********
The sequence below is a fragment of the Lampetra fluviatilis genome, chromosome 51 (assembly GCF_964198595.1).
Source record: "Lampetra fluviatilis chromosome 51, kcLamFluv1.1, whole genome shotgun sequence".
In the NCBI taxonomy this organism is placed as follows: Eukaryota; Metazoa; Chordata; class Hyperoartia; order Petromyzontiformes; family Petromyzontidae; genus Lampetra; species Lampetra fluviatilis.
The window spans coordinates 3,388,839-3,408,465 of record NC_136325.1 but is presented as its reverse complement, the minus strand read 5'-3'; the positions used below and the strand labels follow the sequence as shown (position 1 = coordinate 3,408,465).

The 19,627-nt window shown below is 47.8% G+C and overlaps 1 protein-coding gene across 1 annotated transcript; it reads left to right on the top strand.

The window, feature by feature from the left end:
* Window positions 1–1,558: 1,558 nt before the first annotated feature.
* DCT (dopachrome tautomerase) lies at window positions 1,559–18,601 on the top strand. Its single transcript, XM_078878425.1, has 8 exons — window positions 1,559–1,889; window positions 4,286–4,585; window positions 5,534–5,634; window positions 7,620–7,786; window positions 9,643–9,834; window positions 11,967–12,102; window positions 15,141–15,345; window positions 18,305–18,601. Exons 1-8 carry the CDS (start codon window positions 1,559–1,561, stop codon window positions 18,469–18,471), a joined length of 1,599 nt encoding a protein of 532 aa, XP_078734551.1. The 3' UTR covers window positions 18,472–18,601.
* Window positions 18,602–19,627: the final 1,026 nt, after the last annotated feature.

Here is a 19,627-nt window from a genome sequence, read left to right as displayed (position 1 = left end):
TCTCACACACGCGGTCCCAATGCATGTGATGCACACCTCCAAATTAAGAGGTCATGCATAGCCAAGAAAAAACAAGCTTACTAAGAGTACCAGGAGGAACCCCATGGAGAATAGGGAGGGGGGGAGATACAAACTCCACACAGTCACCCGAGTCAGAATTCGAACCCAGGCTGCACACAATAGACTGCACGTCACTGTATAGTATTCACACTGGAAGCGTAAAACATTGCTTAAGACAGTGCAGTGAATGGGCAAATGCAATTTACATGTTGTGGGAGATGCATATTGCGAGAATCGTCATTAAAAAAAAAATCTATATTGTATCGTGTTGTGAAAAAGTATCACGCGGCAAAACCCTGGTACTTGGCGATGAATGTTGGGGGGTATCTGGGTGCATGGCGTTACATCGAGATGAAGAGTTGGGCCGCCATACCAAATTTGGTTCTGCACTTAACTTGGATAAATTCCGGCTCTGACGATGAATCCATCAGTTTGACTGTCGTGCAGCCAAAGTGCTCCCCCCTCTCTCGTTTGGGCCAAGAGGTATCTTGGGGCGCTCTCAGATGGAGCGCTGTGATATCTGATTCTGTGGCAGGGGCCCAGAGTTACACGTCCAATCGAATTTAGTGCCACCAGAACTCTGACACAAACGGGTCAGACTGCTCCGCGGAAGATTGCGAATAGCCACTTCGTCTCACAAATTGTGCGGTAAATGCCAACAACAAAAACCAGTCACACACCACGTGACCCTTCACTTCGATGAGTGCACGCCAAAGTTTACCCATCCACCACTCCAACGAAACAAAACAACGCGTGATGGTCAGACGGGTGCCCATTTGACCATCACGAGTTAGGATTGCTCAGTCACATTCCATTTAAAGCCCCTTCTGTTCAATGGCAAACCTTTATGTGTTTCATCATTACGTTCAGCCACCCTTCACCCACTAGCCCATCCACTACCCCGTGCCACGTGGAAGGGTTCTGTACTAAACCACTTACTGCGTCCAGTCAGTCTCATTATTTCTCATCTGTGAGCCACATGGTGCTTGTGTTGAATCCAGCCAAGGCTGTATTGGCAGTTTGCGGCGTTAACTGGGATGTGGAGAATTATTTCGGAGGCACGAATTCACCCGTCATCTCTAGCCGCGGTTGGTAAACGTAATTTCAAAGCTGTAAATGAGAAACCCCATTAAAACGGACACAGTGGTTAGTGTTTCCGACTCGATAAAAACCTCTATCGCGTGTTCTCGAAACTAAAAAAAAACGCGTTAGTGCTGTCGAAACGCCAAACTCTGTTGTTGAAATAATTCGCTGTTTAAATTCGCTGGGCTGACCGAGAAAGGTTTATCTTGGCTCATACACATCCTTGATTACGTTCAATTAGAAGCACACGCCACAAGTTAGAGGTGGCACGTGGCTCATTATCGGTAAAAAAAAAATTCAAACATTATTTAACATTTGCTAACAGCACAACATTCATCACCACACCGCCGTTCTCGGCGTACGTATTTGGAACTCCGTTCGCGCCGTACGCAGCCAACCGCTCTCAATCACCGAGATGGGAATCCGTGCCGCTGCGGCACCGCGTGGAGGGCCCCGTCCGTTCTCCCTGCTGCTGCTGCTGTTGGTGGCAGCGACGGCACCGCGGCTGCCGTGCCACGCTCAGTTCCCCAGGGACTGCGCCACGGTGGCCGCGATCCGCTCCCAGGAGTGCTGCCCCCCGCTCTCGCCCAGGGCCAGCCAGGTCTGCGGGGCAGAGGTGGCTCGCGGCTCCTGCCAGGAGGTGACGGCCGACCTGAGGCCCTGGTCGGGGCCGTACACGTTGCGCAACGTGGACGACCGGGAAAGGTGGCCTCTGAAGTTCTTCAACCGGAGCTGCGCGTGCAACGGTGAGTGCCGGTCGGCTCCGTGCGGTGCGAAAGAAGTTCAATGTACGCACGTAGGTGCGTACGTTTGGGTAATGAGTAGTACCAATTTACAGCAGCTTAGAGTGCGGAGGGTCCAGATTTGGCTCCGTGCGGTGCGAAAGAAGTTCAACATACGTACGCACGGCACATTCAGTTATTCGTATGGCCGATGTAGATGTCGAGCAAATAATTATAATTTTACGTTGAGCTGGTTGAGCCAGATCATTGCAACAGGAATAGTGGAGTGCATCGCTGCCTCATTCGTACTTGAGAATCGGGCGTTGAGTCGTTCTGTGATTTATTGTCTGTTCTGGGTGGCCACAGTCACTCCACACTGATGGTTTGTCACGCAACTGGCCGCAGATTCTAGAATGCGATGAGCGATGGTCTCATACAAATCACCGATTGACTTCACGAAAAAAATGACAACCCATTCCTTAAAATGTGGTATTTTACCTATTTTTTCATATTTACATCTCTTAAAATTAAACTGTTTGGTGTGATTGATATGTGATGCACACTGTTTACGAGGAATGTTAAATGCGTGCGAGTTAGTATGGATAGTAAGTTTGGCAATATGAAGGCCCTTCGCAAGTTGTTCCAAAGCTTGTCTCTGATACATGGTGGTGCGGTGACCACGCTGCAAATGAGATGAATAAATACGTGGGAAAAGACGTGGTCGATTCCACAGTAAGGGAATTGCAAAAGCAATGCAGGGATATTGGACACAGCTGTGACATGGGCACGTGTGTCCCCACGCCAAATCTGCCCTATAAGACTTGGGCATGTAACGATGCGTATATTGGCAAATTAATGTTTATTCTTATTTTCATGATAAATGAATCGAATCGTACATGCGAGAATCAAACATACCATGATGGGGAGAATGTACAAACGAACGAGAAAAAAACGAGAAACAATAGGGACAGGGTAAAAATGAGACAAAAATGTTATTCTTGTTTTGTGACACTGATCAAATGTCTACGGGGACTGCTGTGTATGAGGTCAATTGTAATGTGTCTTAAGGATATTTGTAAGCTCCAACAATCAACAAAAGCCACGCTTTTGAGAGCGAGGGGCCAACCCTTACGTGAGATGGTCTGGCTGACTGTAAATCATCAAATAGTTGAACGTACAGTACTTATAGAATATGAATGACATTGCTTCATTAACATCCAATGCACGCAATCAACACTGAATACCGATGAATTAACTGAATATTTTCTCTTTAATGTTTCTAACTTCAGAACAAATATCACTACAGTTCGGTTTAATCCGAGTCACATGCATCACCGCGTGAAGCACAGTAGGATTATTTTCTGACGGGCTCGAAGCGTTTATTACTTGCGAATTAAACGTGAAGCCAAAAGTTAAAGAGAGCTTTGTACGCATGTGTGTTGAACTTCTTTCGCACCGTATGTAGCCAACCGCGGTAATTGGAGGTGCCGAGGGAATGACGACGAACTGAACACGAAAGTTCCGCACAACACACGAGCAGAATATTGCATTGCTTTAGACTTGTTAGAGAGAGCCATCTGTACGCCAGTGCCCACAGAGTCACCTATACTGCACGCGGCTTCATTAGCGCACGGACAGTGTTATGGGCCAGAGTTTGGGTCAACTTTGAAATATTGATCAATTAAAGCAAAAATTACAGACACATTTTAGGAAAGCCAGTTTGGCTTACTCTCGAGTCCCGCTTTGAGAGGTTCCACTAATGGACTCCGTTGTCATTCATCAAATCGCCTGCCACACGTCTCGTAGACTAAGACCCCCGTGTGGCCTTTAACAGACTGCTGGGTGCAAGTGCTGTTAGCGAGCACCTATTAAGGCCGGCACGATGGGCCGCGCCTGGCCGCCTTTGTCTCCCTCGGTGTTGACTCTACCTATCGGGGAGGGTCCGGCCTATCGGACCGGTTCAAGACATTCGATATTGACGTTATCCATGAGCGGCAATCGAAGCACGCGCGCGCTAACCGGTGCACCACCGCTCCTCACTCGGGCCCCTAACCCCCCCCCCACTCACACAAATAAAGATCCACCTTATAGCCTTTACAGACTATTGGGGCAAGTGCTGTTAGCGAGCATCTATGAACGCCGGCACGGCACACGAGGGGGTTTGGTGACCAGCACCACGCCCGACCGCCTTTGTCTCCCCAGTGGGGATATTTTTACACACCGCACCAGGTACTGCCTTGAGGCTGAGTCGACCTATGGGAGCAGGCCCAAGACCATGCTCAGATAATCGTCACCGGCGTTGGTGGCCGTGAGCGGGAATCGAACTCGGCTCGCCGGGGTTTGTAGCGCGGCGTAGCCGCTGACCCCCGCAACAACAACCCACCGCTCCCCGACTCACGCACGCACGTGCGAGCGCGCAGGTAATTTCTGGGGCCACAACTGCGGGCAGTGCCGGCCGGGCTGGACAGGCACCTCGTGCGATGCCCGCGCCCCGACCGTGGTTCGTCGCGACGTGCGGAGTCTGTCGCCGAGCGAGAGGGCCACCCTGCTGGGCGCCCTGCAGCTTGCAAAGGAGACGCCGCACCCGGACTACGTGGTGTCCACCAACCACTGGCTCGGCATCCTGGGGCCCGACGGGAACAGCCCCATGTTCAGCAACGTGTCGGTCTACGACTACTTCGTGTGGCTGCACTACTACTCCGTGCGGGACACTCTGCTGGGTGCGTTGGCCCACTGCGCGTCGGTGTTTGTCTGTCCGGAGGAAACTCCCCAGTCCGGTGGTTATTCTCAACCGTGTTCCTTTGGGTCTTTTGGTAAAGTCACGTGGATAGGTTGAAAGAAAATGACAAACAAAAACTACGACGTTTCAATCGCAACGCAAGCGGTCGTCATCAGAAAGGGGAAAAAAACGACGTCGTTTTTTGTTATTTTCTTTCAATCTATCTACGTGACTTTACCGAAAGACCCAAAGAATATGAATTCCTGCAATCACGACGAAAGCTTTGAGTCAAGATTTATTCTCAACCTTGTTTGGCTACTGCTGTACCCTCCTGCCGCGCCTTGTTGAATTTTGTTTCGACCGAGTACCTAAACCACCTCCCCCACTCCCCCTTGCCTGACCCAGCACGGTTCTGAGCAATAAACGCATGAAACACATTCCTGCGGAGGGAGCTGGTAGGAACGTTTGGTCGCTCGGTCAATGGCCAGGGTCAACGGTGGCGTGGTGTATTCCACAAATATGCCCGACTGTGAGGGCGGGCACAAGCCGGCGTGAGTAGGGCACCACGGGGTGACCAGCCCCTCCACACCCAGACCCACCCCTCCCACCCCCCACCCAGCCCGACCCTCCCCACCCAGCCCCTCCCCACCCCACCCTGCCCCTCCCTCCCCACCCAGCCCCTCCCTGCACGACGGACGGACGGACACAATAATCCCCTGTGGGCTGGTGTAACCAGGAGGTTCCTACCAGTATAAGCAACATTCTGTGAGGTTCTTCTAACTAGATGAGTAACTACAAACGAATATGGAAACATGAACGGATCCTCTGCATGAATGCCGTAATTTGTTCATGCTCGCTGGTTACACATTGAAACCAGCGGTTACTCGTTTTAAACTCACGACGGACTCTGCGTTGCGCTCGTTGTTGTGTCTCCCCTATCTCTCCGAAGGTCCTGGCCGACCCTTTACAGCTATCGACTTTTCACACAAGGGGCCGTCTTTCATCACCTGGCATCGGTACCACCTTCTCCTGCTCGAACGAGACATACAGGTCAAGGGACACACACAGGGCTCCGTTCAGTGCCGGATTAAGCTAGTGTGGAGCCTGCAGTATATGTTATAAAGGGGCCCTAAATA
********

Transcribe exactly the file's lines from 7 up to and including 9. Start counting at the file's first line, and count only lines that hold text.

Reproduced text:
* Window positions 1–1,558: 1,558 nt before the first annotated feature.
* DCT (dopachrome tautomerase) lies at window positions 1,559–18,601 on the top strand. Its single transcript, XM_078878425.1, has 8 exons — window positions 1,559–1,889; window positions 4,286–4,585; window positions 5,534–5,634; window positions 7,620–7,786; window positions 9,643–9,834; window positions 11,967–12,102; window positions 15,141–15,345; window positions 18,305–18,601. Exons 1-8 carry the CDS (start codon window positions 1,559–1,561, stop codon window positions 18,469–18,471), a joined length of 1,599 nt encoding a protein of 532 aa, XP_078734551.1. The 3' UTR covers window positions 18,472–18,601.
* Window positions 18,602–19,627: the final 1,026 nt, after the last annotated feature.